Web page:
Chessell started doing painting about rape culture has now turned to her other strong point which is organisation and giving people a platform to showcase what they passionate about.

She said: “The concept of rape culture has been built into society for hundreds of years. It will take a lot to change it but I hope Confronting Rape Culture campaign has helped support that shift occurring.”

While Confronting Rape Culture does give medical support or advice, Chessell advises that students who have been attacked should contact with RASASC to receive specialist help.

RASASC is the UK’s largest anti-sexual violence organisation and offers counselling and over the phone support.

She said:” If you don’t like talking over the phone, RAINN have a 24-hour online chat helpline. It’s free and you don’t have to sign up or give any personal details.

“Both Rainn and Rasasc will connect you to trained, professional support.”

Rasasc and Rainn are the largest anti-sexual violence organisations. They have helped millions of people recover and offer safety and prevention help for parents, students and victims themselves.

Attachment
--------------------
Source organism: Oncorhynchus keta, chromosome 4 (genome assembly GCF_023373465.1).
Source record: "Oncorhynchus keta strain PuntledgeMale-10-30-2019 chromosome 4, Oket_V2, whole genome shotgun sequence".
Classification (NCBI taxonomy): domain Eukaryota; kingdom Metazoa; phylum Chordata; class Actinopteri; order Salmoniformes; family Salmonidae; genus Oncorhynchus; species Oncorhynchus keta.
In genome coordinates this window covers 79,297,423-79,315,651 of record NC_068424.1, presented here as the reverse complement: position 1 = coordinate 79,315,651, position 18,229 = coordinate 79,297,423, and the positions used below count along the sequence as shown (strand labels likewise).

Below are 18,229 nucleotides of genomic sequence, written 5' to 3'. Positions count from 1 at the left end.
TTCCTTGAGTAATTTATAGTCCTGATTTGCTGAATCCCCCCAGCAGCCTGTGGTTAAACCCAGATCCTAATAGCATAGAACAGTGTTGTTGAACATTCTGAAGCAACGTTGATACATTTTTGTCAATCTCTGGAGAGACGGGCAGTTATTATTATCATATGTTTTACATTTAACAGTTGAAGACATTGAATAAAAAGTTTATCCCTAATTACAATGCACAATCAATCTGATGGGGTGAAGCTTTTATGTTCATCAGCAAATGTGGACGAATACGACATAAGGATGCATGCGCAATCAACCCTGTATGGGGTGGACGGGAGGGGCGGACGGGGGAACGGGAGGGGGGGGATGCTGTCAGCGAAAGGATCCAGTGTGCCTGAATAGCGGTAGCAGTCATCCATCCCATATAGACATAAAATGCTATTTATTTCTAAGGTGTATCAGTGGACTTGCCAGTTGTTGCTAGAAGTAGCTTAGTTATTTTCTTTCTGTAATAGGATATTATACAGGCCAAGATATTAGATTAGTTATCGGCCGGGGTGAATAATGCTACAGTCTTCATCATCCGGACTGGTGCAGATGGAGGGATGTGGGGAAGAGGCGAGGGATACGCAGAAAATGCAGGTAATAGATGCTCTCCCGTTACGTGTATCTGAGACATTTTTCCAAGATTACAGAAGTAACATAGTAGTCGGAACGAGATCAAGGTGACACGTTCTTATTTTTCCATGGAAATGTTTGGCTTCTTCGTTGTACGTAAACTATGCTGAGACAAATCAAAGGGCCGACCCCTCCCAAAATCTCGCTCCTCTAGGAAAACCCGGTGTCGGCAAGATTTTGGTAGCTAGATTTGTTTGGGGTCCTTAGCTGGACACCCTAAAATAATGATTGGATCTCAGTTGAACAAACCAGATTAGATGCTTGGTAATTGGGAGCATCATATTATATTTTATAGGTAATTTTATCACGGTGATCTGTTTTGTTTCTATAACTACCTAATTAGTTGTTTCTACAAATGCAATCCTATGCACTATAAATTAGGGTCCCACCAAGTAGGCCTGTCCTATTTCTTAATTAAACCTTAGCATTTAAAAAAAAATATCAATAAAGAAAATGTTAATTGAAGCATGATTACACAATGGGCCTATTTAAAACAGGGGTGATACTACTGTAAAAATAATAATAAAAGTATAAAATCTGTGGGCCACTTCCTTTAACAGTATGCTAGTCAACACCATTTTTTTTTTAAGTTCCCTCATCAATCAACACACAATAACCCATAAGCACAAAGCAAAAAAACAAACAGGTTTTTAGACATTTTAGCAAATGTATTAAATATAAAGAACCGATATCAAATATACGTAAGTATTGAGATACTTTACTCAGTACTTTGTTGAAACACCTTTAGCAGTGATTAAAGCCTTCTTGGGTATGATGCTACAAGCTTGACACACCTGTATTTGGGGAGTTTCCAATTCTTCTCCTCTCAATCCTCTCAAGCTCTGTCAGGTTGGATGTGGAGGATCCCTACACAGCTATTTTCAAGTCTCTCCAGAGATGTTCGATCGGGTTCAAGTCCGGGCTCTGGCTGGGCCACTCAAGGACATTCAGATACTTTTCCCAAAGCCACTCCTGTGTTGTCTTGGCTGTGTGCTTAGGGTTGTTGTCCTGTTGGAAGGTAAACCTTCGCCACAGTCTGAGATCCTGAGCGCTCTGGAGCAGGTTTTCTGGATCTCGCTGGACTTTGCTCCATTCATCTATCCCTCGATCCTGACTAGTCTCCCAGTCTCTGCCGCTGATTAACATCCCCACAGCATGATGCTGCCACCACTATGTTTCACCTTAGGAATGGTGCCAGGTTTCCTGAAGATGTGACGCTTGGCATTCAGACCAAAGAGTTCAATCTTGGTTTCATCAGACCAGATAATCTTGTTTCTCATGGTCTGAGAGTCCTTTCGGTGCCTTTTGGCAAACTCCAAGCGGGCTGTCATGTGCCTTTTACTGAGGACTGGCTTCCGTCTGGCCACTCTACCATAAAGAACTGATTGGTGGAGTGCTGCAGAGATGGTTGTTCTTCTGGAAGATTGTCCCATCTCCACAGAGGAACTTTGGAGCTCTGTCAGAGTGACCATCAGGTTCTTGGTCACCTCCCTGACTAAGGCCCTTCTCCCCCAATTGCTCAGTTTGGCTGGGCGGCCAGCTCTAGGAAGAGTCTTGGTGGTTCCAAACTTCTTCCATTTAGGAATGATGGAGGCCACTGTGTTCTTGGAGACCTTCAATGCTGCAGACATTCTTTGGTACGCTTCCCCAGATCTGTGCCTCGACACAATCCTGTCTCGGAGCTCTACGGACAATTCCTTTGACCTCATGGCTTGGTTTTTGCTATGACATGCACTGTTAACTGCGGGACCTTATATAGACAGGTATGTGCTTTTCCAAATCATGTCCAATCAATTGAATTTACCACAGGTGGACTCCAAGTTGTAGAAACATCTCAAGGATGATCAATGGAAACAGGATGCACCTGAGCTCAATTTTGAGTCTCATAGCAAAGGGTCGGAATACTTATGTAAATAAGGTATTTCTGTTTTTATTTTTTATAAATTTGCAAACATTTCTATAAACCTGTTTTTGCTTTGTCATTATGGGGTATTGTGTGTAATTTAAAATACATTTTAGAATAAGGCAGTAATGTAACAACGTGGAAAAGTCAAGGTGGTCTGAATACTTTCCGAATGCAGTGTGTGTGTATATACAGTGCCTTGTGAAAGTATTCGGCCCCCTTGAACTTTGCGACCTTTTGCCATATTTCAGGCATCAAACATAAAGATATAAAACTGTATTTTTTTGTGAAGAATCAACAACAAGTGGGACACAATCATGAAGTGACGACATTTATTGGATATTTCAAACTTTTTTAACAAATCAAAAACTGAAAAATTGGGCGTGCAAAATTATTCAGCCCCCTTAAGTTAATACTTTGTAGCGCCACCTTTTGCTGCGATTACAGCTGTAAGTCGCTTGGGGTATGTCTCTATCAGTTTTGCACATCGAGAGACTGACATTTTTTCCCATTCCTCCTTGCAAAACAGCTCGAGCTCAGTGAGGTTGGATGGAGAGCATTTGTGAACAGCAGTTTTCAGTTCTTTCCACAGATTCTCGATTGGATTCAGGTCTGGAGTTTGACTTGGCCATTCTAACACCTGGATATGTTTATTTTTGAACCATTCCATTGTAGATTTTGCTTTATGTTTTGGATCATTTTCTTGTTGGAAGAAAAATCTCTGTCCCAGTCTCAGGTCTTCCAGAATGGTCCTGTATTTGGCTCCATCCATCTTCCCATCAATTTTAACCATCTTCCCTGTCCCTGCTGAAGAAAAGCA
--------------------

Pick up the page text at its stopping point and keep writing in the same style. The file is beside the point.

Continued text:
Holly Duffield, 20, a drama and film student at Kingston proposed a motion that passed on consent workshops in fresher’s week.

The idea is to give new KU students a place to get support on sexual assault and control drinking problem around university.

She said: “I felt there was a severe lack of conversation around sexual violence in university.

“I have friends who have been raped or sexually assaulted I obviously thought it was of the utmost importance that this motion was passed. I am currently talking to the university about how we are going to make it happen.”

The last event will be an exhibition at the contemporary art museum in Surbiton on the March 25. It will consist of film performance, painting, sculpture, photography.

For more information, go to the Confront rape culture Facebook page.